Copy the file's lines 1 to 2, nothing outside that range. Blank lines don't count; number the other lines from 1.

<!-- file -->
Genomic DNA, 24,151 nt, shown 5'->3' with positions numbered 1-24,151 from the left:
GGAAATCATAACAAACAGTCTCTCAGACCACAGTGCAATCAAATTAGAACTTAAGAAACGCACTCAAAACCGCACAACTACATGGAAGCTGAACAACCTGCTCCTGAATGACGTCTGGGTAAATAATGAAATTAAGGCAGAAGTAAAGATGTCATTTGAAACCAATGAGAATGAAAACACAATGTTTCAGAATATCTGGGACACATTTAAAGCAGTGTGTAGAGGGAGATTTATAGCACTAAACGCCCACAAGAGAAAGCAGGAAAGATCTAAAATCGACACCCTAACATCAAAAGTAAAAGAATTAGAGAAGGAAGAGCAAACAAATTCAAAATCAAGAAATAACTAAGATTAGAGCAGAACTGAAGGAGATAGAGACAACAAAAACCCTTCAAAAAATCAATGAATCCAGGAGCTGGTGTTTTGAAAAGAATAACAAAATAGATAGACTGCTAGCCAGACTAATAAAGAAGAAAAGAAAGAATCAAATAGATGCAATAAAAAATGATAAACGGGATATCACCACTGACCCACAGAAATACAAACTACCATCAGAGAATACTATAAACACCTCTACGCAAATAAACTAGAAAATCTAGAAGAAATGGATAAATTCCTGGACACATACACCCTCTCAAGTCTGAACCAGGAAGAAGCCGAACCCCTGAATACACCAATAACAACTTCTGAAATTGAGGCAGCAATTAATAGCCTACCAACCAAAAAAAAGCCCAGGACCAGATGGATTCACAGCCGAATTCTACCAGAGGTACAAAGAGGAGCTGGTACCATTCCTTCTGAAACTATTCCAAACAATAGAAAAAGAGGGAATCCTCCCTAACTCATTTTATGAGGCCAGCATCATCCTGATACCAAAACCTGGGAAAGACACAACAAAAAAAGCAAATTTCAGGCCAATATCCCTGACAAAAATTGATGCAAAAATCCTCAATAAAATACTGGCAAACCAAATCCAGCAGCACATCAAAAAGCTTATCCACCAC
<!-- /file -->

Genomic DNA, 24,151 nt, shown 5'->3' with positions numbered 1-24,151 from the left:
GGAAATCATAACAAACAGTCTCTCAGACCACAGTGCAATCAAATTAGAACTTAAGAAACGCACTCAAAACCGCACAACTACATGGAAGCTGAACAACCTGCTCCTGAATGACGTCTGGGTAAATAATGAAATTAAGGCAGAAGTAAAGATGTCATTTGAAACCAATGAGAATGAAAACACAATGTTTCAGAATATCTGGGACACATTTAAAGCAGTGTGTAGAGGGAGATTTATAGCACTAAACGCCCACAAGAGAAAGCAGGAAAGATCTAAAATCGACACCCTAACATCAAAAGTAAAAGAATTAGAGAAGGAAGAGCAAACAAATTCAAAATCAAGAAATAACTAAGATTAGAGCAGAACTGAAGGAGATAGAGACAACAAAAACCCTTCAAAAAATCAATGAATCCAGGAGCTGGTGTTTTGAAAAGAATAACAAAATAGATAGACTGCTAGCCAGACTAATAAAGAAGAAAAGAAAGAATCAAATAGATGCAATAAAAAATGATAAACGGGATATCACCACTGACCCACAGAAATACAAACTACCATCAGAGAATACTATAAACACCTCTACGCAAATAAACTAGAAAATCTAGAAGAAATGGATAAATTCCTGGACACATACACCCTCTCAAGTCTGAACCAGGAAGAAGCCGAACCCCTGAATACACCAATAACAACTTCTGAAATTGAGGCAGCAATTAATAGCCTACCAACCAAAAAAAAGCCCAGGACCAGATGGATTCACAGCCGAATTCTACCAGAGGTACAAAGAGGAGCTGGTACCATTCCTTCTGAAACTATTCCAAACAATAGAAAAAGAGGGAATCCTCCCTAACTCATTTTATGAGGCCAGCATCATCCTGATACCAAAACCTGGGAAAGACACAACAAAAAAAGCAAATTTCAGGCCAATATCCCTGACAAAAATTGATGCAAAAATCCTCAATAAAATACTGGCAAACCAAATCCAGCAGCACATCAAAAAGCTTATCCACCAC